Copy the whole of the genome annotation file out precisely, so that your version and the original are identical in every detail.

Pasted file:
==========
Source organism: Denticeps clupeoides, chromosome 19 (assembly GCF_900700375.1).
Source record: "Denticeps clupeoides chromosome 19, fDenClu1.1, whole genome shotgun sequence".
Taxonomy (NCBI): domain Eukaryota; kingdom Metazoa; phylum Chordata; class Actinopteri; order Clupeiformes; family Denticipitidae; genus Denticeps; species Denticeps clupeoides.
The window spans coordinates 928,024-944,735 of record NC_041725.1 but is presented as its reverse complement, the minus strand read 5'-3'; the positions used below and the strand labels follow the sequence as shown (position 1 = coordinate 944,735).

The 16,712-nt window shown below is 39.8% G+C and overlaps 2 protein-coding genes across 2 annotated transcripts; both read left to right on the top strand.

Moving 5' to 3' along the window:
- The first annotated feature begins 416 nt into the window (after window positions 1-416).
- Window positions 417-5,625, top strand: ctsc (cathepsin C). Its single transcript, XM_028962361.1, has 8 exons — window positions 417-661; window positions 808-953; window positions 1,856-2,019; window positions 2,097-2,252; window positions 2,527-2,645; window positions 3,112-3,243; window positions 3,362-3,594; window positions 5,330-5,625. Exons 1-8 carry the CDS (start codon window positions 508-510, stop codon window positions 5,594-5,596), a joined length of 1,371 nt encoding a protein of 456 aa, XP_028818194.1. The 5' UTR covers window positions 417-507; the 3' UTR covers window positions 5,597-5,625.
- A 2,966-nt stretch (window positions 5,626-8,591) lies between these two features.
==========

Source organism: Denticeps clupeoides, chromosome 19 (assembly GCF_900700375.1).
Source record: "Denticeps clupeoides chromosome 19, fDenClu1.1, whole genome shotgun sequence".
Taxonomy (NCBI): domain Eukaryota; kingdom Metazoa; phylum Chordata; class Actinopteri; order Clupeiformes; family Denticipitidae; genus Denticeps; species Denticeps clupeoides.
The window spans coordinates 928,024-944,735 of record NC_041725.1 but is presented as its reverse complement, the minus strand read 5'-3'; the positions used below and the strand labels follow the sequence as shown (position 1 = coordinate 944,735).

The 16,712-nt window shown below is 39.8% G+C and overlaps 2 protein-coding genes across 2 annotated transcripts; both read left to right on the top strand.

Moving 5' to 3' along the window:
- The first annotated feature begins 416 nt into the window (after window positions 1-416).
- Window positions 417-5,625, top strand: ctsc (cathepsin C). Its single transcript, XM_028962361.1, has 8 exons — window positions 417-661; window positions 808-953; window positions 1,856-2,019; window positions 2,097-2,252; window positions 2,527-2,645; window positions 3,112-3,243; window positions 3,362-3,594; window positions 5,330-5,625. Exons 1-8 carry the CDS (start codon window positions 508-510, stop codon window positions 5,594-5,596), a joined length of 1,371 nt encoding a protein of 456 aa, XP_028818194.1. The 5' UTR covers window positions 417-507; the 3' UTR covers window positions 5,597-5,625.
- A 2,966-nt stretch (window positions 5,626-8,591) lies between these two features.